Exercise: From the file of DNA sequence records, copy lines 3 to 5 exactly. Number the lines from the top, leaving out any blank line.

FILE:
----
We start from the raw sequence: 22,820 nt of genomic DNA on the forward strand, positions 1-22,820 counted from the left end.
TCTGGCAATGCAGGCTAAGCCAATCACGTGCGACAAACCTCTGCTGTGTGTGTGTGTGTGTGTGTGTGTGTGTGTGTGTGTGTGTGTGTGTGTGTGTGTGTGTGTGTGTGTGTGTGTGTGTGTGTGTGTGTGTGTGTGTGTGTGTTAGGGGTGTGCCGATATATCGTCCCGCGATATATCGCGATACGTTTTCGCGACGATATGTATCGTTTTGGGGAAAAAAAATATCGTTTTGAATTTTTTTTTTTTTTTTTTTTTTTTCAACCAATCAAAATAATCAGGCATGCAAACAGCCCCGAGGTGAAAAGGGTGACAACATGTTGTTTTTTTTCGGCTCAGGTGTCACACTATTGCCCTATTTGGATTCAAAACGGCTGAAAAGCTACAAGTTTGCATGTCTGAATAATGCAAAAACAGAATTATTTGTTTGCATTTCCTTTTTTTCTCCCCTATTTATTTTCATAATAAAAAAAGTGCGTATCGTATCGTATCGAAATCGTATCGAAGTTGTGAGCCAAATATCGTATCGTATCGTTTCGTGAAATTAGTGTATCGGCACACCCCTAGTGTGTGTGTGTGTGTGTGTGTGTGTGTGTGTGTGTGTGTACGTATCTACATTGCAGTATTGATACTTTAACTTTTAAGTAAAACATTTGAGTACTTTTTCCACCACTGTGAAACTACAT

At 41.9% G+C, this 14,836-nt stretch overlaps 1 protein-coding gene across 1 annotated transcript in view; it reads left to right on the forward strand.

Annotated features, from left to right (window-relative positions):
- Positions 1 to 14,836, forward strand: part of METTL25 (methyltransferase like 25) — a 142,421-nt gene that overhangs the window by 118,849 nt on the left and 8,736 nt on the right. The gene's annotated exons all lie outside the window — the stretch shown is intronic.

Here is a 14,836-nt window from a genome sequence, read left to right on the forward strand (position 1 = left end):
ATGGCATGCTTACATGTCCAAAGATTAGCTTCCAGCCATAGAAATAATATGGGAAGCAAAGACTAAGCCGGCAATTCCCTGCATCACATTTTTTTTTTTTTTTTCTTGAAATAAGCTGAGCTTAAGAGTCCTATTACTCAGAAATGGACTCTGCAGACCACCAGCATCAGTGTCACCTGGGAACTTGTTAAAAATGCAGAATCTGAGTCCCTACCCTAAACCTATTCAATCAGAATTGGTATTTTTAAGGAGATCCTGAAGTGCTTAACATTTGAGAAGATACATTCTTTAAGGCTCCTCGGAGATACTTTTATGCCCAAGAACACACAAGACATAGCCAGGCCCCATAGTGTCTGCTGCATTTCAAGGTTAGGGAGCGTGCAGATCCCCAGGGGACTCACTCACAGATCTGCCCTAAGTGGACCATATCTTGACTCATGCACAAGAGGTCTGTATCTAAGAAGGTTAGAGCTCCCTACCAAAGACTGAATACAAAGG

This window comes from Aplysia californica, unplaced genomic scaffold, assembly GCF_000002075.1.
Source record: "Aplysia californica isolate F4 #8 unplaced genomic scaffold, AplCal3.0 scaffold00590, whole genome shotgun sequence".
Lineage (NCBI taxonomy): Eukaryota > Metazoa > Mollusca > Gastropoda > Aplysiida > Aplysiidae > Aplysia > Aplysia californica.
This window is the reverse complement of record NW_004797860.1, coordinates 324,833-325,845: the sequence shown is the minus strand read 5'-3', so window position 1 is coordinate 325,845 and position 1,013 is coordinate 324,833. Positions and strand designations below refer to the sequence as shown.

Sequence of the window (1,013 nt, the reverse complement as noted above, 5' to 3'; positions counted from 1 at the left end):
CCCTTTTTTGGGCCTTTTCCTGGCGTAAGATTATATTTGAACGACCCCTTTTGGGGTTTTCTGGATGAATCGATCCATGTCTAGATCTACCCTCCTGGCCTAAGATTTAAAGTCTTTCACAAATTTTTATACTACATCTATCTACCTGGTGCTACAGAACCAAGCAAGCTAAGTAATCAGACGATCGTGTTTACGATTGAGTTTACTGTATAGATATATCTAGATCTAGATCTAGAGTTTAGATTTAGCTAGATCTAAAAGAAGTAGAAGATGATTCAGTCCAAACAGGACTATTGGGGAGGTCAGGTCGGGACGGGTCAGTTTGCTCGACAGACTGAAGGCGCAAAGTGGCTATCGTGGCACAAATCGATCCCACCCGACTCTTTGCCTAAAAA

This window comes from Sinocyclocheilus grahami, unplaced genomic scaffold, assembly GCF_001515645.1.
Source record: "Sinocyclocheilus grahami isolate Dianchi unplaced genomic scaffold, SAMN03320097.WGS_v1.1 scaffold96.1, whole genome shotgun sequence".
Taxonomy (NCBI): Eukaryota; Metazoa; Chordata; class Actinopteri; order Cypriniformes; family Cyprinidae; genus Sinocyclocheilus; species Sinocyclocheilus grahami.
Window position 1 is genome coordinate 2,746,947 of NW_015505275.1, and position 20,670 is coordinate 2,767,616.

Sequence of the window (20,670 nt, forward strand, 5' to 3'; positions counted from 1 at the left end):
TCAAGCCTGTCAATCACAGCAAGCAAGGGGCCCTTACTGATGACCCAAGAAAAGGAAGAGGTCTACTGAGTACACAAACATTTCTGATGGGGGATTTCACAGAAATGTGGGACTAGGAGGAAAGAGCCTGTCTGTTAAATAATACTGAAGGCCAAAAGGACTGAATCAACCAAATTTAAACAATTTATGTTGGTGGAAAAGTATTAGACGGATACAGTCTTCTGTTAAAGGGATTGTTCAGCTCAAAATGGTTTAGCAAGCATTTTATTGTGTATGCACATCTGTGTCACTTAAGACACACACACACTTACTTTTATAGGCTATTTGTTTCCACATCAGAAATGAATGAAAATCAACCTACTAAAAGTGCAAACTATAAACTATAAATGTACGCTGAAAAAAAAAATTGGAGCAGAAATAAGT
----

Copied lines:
At 41.9% G+C, this 14,836-nt stretch overlaps 1 protein-coding gene across 1 annotated transcript in view; it reads left to right on the forward strand.

Annotated features, from left to right (window-relative positions):
- Positions 1 to 14,836, forward strand: part of METTL25 (methyltransferase like 25) — a 142,421-nt gene that overhangs the window by 118,849 nt on the left and 8,736 nt on the right. The gene's annotated exons all lie outside the window — the stretch shown is intronic.